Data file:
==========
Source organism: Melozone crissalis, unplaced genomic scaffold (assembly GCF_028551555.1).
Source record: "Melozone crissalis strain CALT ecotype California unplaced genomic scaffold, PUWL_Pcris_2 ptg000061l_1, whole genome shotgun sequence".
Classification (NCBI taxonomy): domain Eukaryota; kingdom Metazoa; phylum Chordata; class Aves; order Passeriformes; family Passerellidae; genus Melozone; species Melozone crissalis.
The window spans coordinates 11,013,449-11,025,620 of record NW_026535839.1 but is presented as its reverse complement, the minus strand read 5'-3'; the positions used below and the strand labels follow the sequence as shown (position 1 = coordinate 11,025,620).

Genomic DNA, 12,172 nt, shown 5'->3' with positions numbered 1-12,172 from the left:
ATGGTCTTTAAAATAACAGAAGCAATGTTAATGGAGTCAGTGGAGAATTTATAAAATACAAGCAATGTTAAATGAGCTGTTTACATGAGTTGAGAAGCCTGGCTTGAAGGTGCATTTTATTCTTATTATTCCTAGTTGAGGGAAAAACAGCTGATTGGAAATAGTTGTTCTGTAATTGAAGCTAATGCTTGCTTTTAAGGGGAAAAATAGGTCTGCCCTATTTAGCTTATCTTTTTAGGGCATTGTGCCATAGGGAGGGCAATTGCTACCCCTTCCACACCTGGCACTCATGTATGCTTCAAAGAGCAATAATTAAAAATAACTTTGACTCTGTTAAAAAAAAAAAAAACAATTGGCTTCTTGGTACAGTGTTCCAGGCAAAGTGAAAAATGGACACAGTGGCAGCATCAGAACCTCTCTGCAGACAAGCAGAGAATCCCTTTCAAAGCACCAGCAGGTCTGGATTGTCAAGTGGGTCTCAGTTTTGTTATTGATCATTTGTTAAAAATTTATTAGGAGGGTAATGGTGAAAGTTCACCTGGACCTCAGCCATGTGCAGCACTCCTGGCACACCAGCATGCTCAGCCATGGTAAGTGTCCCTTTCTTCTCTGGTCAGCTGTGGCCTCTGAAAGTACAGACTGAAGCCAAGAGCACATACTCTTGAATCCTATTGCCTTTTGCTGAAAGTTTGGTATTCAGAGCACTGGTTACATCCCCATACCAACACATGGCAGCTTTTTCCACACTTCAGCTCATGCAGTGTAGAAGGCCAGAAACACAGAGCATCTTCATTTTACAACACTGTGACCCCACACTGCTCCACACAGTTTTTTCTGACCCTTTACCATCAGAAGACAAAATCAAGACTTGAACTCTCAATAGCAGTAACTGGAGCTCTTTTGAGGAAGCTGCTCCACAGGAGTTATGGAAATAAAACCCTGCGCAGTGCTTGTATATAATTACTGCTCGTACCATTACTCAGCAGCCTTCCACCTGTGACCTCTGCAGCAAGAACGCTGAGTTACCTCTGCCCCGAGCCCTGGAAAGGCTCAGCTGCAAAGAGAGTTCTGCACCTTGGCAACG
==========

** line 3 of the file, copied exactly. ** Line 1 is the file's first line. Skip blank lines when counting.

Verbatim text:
Classification (NCBI taxonomy): domain Eukaryota; kingdom Metazoa; phylum Chordata; class Aves; order Passeriformes; family Passerellidae; genus Melozone; species Melozone crissalis.